Several times in recent years, various websites and online “listicles” have claimed that, among other uncanny predictions, the Simpsons once pre-empted the real-life censorship of Michelangelo’s “David” statue.
In particular, in 2017 the comedian and former NFL punter Pat McAfee devoted a five-minute segment on his podcast to reviewing and promoting various claimed instances where the classic animated sitcom was remarkably prescient about events that were yet to happen.
He said: “The censorship of Michelangelo’s David: 1990 [it occurred on the show], 2016 it happened.”
Likewise, in a 2018 article listing more than 30 occasions when “real life has imitated ‘The Simpsons,'” the Daily Telegraph wrote:
Itchy and Scratchy also featured heavily in the 1990 episode Itchy and Scratchy and Marge, in which Marge led a censorship campaign, horrified by the show’s violence. She later realised the censorship had gone too far, after Michelangelo’s David was taken to a Springfield museum, and local citizens protested against the statue’s nudity.
In 2001, a Florida-based shop put a replica of Michelangelo’s David outside its front door. A handful of citizens objected to the “indecent” statue and successfully campaigned to have David’s private parts covered with a cloth.
More recently, in 2014, an elderly British couple, Clive and Joan Burgess, received complaints from neighbours and faced an intervention from their local council, after they placed a replica of the statue in their front garden.
In May 2019, Business Insider published a list of “18 Times ‘The Simpsons’ Accurately Predicted the Future,” including the bowdlerization of “David”:
“An episode from 1990 titled ‘Itchy and Scratchy and Marge’ showed Springfieldians protesting against Michelangelo’s statue of David being exhibited in the local museum, calling the artwork obscene for its nudity. The satire of censorship came true in July 2016, when Russian campaigners voted on whether to clothe a copy of the Renaissance statue that had been set up in central St. Petersburg.”
The basic facts, dates, and descriptions of events laid out in these articles and in McAfee’s podcast were accurate. The episode in question was Season 2, Episode 9, “Itchy and Scratchy and Marge,” and it did indeed first air on Dec. 20, 1990.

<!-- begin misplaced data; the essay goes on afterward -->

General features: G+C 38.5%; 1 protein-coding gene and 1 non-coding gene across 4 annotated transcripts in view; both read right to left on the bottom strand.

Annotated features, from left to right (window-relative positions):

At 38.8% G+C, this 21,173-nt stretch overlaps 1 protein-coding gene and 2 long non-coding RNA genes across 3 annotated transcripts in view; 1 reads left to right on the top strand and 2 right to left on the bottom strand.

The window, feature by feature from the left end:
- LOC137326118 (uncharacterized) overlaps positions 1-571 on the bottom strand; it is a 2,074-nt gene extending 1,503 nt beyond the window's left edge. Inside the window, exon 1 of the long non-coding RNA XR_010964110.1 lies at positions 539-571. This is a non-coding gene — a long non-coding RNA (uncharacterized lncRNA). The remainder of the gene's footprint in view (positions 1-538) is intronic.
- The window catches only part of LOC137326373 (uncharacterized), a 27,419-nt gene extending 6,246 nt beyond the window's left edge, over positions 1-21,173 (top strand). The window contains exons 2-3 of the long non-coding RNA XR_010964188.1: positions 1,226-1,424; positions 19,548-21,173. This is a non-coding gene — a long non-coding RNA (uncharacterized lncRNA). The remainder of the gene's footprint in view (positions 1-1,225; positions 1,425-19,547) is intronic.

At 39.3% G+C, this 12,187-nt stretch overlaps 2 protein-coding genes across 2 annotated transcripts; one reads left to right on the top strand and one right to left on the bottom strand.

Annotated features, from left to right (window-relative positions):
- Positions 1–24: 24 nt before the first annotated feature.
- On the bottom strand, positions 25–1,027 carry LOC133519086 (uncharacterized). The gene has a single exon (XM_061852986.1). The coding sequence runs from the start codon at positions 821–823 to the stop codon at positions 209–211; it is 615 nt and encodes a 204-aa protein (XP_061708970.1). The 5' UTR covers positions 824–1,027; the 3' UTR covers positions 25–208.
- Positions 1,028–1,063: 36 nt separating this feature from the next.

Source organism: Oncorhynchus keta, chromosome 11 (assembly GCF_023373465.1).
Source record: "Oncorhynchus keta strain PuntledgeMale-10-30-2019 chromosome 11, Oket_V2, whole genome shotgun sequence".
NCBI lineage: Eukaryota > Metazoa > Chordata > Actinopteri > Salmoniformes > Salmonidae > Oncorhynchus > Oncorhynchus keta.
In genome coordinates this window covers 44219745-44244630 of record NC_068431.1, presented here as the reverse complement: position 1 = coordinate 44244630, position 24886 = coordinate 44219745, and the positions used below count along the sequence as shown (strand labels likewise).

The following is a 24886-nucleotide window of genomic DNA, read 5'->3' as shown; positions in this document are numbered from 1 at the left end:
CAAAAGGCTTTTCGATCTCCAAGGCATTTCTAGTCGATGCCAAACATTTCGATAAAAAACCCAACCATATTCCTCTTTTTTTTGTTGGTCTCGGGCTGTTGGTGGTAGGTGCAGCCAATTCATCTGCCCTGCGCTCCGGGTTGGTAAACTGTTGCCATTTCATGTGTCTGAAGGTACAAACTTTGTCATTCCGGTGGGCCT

In the episode, Marge rails against the ultra-violence and obscenity of the “Itchy and Scratchy Show,” and leads a campaign of censorship against the cartoon. The writers brilliantly examine and expose the relativity and subjectivity of taste, obscenity, and moral standards in culture, and Marge’s crusade spirals out of control, culminating in a local group picketing Michelangelo’s “David” for its nudity.
It’s also true that, as McAfee alluded to, a campaign took place in the Russian city of St. Petersburg in 2016 that aimed to remove a replica of the statue, or cover up the male figure’s genitals — not a far cry from the kind of campaign depicted in the 1990 “Simpsons” episode.
However, the difficulty in claiming that Matt Groening and his writers “predicted” the censorship of Michelangelo’s “David” lies in the fact that campaigns to cover up nude works of art in general, and “David” in particular, have existed for centuries. The prevalence of fig leafs on classical statues is testament to that, as Alexxa Gotthardt wrote for the website Artsy in 2018:
Take Michelangelo’s famous sculpture “David” (1501–04), a muscular, starkly naked depiction of its namesake biblical hero. The work scandalized the artist’s fellow Florentines and the Catholic clergy when unveiled in Florence’s Piazza della Signoria in 1504. Soon after, the figure’s sculpted phallus was girdled with a garland of bronze fig leaves by authorities.
60 years later, just months before Michelangelo’s death, the Catholic Church issued an edict demanding that “figures shall not be painted or adorned with a beauty exciting … lust.” The clergy began a crusade to camouflage the pensises and pubic hair visible in artworks across Italy. Their coverups of choice? Loincloths, foliage, and — most often — fig leaves. It has became known as the “Fig Leaf Campaign,” one of history’s most significant acts of art censorship.
A more recent example, described by the website of the Victoria and Albert Museum in London, came in the mid-1800s, when the Grand Duke of Tuscany presented Queen Victoria with a 6-meter-high cast of the original statue:
“The story goes that on her first encounter with the cast of ‘David’ at the Museum, Queen Victoria was so shocked by the nudity that a proportionally accurate fig leaf was commissioned. It was then kept in readiness for any royal visits, when it was hung on the figure using two strategically placed hooks.”
Rather than “predicting” the censorship of Michelangelo’s “David,” the writers of “The Simpsons” were merely describing and satirizing moral crusades of that kind, which had already been happening for hundreds of years, and happened to continue to take place in the nearly 30 years since the episode first aired.